I was in my mid-30s before I really learned how to cook. I taught myself by making a lot of mistakes and then I just kept making the things that tasted good. This means that, though I love trying new things, I do have a repertoire of tried-and-true recipes that I cook again and again and again, like hamburger stew, tuna casserole, chili, pot roast, chicken enchiladas and slow-cooker tacos. They’re not pushing any culinary envelopes but they are delicious and filling. Perhaps I’m boring but I don’t get tired of them and neither does my family (or maybe they’ve just been polite all these years).
One of my old standards is a one-dish dinner that I call That Chicken Thing. For the purposes of this article, let’s give it a more elegant name, such as Baked Autumn Chicken. Or maybe it ought to be called simply Baked Chicken, since this is a meal that can be adjusted to reflect any season. I usually use potatoes, carrots and onions — traditional fall vegetables — but I’ve also used sweet potatoes, cauliflower, peppers, marinated artichokes, cherry tomatoes, green beans, parsnips, butternut squash and summer squash. I’ve made it with rainbow carrots and fingerling potatoes. I’d be interested to try it with Brussels sprouts. (I have made it with broccoli. Don’t do that. The broccoli turns yellow and goes all mushy and smells weird.)
No matter what you put in it, the basic idea is the same: Bake everything together in one covered casserole dish until the chicken is falling off the bone and the vegetables are tender. While the chicken is cooking, the juices run off and infuse the vegetables with flavor. The chicken likewise absorbs some of the vegetable essence along with whatever herbs and spices you add. The result is a savory, hearty meal that leaves only one baking dish for cleanup. What could be nicer?
Don’t be put off by the fact that this is so easy, anyone could have thought of it. You are right. You probably already make some version of this dish. A sheet-pan chicken meal or chicken tray bake is very similar; just put all the components on a single tray and cook until done. My baked chicken is different in one important respect: It cooks with a cover, so all the moisture, and therefor all the flavor, stays inside. The vegetables don’t get the crispy, roasted edges that tray-baked veggies do, which I’ll admit is lovely. Instead, the veggies soak up all those good chicken juices and make you say “mmmm” when you put a forkful in your mouth.
No matter what other veggies you’re going to use, this dish starts with olive oil and an onion. Pour a generous tablespoon of olive oil over the bottom of a large, covered casserole dish so that it coats the entire horizontal surface. Then cut up a whole onion and put it in the bottom of the dish along with ¼ teaspoon salt, spreading it out so there’s a little bit of onion everywhere. Next, add the herbs and spices. You can go crazy here and spiff it up anyway you like. For the fall, I always add fresh chopped sage. Then I add whatever else strikes my fancy: paprika, lemon pepper, rosemary and thyme (fresh or dried), garlic salt, umami mushroom flavoring. Be generous with the herbs and spices because they will absorb into the chicken and vegetables while cooking.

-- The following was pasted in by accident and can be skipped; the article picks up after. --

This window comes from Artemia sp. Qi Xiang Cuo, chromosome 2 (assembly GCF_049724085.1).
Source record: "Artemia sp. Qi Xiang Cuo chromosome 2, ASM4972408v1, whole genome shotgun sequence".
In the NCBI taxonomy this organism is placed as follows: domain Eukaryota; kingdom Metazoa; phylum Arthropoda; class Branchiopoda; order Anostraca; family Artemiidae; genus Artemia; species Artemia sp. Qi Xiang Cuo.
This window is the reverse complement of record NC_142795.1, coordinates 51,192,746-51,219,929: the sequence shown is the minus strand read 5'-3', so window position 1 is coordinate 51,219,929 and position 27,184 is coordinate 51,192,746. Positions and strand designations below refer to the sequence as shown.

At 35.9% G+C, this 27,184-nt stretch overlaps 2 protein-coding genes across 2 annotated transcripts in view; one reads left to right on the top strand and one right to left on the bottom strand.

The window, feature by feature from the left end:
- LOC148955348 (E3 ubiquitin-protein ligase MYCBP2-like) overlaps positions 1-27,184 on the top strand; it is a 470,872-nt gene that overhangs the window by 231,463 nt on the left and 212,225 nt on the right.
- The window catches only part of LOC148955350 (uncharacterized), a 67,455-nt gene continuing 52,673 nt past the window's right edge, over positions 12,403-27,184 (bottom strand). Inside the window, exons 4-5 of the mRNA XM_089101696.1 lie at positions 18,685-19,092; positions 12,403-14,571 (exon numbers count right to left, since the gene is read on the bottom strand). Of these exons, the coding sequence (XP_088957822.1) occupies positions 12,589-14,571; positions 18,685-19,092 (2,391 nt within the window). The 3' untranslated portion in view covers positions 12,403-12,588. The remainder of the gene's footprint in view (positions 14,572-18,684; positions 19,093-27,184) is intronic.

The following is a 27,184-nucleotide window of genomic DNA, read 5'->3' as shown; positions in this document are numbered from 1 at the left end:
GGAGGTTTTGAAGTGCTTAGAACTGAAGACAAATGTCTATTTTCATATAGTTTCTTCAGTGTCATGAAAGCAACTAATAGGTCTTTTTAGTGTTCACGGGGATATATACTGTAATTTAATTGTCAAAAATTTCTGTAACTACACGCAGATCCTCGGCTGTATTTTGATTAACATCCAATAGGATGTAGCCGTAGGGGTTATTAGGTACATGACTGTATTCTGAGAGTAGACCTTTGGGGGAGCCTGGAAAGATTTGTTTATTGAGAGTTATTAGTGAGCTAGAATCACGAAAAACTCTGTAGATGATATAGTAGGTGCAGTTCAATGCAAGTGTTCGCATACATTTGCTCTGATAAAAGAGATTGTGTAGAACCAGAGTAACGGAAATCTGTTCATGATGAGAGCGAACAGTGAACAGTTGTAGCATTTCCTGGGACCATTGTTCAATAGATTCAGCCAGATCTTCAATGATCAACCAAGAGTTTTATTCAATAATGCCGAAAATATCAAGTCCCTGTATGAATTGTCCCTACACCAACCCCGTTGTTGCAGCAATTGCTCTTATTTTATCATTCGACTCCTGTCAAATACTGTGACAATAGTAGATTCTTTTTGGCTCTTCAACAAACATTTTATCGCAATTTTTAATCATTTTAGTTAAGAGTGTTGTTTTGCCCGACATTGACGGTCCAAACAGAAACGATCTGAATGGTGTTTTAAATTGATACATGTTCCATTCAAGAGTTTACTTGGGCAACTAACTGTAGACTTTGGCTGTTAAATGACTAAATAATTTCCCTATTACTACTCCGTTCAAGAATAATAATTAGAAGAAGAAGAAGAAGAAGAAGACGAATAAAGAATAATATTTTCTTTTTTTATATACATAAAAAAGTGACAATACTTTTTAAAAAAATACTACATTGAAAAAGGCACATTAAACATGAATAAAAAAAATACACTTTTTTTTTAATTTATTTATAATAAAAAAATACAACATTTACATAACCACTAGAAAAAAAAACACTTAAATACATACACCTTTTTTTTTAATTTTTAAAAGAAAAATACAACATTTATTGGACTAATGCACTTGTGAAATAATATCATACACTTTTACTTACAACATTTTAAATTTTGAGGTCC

Now for the zinger. Add two slices of uncooked bacon, chopped into small bits and sprinkled over the onion. You might think, “Bacon! More is always better!” But, at least in this instance, you don’t want bacon to be the star of the show. You just want to add a bit of that delicious bacon essence to the whole proceedings.
The next layer is chicken. I usually use a package of drumsticks because they’re so economical, but I also like to use bone-in chicken thighs. I have not tried using a whole cut-up fryer, but I don’t see why that wouldn’t work. You just might need a bigger dish.
Arrange the chicken on top and sprinkle with a little olive oil, an additional ¼ teaspoon salt, and additional herbs and spices. (I like the use paprika on top of the chicken because it provides an appetizing rosy glow.)
Now for the vegetables. For a classic baked chicken, dice two medium Russet potatoes. There’s no need to take the peels off unless you really dislike peels, in which case, peel with abandon. Tuck the potatoes in around the chicken. Next, slice two large carrots. Once again, there’s no need to peel them; they’re just going to nestle up with the other vegetables and peels won’t make a difference.
At this point, you might think you’ve got too many vegetables in there, but you can fit more on top of the chicken. I added 1 cup of frozen tri-color peppers for eye-pleasing splashes of red, green and yellow. You could used jarred roasted peppers or you could cut up a whole fresh red or orange bell pepper.
I use a 2.5-quart casserole dish to make my baked chicken and I just squish the lid down on top of everything and stick it in the oven. The vegetables will soften and reduce as they cook and the lid will close completely. But before I put on the lid, I add a final drizzle of olive oil over the vegetables and sprinkle the veggies with another ¼ teaspoon salt. I like to top everything off with five whole sage leaves because they smell so good while the chicken is baking.
Bake for an hour at 400 degrees. That’s a high temperature but it really gets the steam going inside the casserole dish and the chicken becomes fall-off-the-bone tender. Take the dish out of the oven about halfway through to stir the vegetables so they’ll be evenly coated in herbalicious chicken juices. Move the chicken to the top of the vegetables, if possible, then put the lid back on. The skin won’t get crispy, although it might get a little brown; you’re trading crispiness for tenderness with this recipe. Allow to cool a little before serving so you and your dinner companions won’t burn your tongues. Keep ice water on hand just in case. Welcome to November.